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from Jessica

What you should know about the CSR reporting obligation

The Corporate Sustainability Directive (CSRD for short) is the further development of the previously applicable EU-wide Non-Financial Reporting Directive (NFRD) and aims to expand and standardize sustainability reporting throughout the EU. The scope and extent of the directive now puts sustainability reporting on a par with financial reporting.

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All changes at a glance:

  1. To whom does the new CSR reporting obligation apply?
  2. What topics will companies have to report on in the future?
  3. What is double materiality?
  4. How must reports be submitted in future?



1 To whom does the CSR reporting obligation apply?

The CSRD will place significantly more companies under obligation than the EU-wide NFRD and the national CSR-RUG have done to date. According to estimates, there will be around 15,000 companies.



2 What topics will companies have to report on in the future?

The CSRD provides for a uniform, Europe-wide reporting standard, the European Sustainabiliy Reporting Standard (ESRS), which is intended to make reporting more transparent, consistent and comparable. The ESRS is based on the two standards of the Global Reporting Initiative (GRI) and the Sustainability Accounting Standards Board (SASB) and specifies a selection of topics that should be reported on if the topic is material for the company.


NEW (November 2023):
At the end of October, EFRAG published an initial version of an Excel list with all the data points of the new European reporting standard (ESRS), which lists the specific figures and data for each topic area. The list therefore provides an initial orientation as to which data is to be reported voluntarily or mandatorily and in what form.

The list contains 1,170 data points, which must be specified either quantitatively or descriptively. As this is initially a draft, adjustments can still be made. The list is available
for download.



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3. what is double materiality?

The CSRD anchors the so-called “double materiality” in reporting and thus specifies the selection of topics to be reported. Companies are now obliged to report not only on the effects that the company has on people and the environment (inside-out perspective) but also on the effects that people and the environment have on the company (outside-in perspective). Previously, a topic only had to be reported on if both materiality aspects applied. The topics are evaluated from both perspectives by analyzing certain characteristics and visualized in a materiality matrix.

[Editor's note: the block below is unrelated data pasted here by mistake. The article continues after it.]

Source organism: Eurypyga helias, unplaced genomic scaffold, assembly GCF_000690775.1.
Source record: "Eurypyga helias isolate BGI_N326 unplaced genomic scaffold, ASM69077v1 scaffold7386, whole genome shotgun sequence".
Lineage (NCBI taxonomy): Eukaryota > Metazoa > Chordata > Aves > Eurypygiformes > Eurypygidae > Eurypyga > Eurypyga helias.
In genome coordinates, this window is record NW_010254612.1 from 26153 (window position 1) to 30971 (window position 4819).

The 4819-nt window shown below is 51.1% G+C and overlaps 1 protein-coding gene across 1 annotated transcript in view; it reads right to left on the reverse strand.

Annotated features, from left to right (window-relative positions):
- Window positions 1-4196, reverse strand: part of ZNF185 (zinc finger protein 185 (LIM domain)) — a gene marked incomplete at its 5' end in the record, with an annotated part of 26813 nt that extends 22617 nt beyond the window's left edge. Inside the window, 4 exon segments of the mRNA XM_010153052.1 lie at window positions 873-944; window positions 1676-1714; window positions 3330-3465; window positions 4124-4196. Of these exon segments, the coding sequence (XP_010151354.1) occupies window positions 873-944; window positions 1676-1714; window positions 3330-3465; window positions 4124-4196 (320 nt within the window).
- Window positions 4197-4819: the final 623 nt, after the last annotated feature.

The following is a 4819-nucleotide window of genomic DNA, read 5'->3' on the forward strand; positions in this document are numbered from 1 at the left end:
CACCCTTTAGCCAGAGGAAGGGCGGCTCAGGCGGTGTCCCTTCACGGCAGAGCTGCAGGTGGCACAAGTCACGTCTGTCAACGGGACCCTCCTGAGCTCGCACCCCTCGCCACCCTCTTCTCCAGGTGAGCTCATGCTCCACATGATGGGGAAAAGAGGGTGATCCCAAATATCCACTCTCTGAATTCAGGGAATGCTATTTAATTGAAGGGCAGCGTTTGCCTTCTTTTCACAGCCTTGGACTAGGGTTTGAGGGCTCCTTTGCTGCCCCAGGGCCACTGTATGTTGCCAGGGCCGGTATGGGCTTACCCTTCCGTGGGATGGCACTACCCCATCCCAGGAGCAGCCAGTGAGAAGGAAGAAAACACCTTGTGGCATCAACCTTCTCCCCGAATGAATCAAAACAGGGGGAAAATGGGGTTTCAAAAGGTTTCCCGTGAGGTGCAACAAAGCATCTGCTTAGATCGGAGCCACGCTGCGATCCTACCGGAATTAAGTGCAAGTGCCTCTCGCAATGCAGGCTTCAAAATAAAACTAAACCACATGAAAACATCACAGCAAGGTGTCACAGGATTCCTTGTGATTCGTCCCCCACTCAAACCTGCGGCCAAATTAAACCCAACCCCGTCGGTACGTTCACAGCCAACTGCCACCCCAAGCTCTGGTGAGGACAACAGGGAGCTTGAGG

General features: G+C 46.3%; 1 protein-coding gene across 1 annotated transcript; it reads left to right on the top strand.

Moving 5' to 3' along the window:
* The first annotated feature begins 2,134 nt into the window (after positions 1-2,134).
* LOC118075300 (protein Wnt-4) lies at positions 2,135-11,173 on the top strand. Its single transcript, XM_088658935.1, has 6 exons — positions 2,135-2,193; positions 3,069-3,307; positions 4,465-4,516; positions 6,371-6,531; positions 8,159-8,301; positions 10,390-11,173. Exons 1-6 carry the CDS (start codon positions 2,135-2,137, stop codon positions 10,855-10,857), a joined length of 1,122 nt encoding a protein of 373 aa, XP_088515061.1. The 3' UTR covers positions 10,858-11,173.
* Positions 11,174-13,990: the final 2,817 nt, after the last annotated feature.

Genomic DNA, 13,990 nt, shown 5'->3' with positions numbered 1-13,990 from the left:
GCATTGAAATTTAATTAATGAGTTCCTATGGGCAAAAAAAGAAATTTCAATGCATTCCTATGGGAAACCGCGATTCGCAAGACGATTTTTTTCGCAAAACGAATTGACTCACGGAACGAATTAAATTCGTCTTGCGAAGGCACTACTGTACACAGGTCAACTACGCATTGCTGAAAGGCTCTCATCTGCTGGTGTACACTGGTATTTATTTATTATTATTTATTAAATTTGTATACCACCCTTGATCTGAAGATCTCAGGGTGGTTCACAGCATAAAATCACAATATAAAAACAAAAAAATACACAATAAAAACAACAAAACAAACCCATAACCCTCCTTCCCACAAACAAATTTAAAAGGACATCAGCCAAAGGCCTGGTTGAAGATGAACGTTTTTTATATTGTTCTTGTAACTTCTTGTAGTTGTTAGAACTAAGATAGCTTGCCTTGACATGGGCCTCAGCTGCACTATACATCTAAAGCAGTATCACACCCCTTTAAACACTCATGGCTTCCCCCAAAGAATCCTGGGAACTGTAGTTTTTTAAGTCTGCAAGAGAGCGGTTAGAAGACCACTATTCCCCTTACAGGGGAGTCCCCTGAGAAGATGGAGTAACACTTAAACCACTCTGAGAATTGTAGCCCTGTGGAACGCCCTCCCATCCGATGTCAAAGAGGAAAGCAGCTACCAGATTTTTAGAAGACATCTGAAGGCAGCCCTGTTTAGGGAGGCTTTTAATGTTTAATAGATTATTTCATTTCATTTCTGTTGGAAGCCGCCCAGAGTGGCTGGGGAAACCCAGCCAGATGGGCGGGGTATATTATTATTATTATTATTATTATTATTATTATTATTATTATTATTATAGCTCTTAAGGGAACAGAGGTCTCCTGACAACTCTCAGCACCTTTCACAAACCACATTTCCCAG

4. how must reports be submitted in future?

CSRD reporting provides for the publication of all sustainability information in a machine-readable format in a Europe-wide database, which is still at the planning stage, and according to a predefined structure. Readers and technical systems should be able to find information more quickly.

In addition, companies that are required to publish an annual report are also obliged to publish all sustainability information in a separate section of the management report.

As part of the annual reporting, sustainability reporting is also subject to audit – but initially only with limited assurance. However, an extension to a mandatory reasonable assurance test is certainly possible.


Our conclusion

Sustainability is becoming an obligation for more companies – and that’s a good thing. However, this does not make sustainability the core value of all these brands and companies. There is therefore still real potential for brands that have been operating sustainably from the outset to differentiate themselves, which can be used in a targeted manner in communications.

However, for companies that are only now increasingly addressing the issue of sustainability, the CSR reporting obligation also offers the opportunity to integrate sustainability into brand, product and HR communication.

Sustainability continues to be a relevant factor for consumers, retailers, investors and potential employees.


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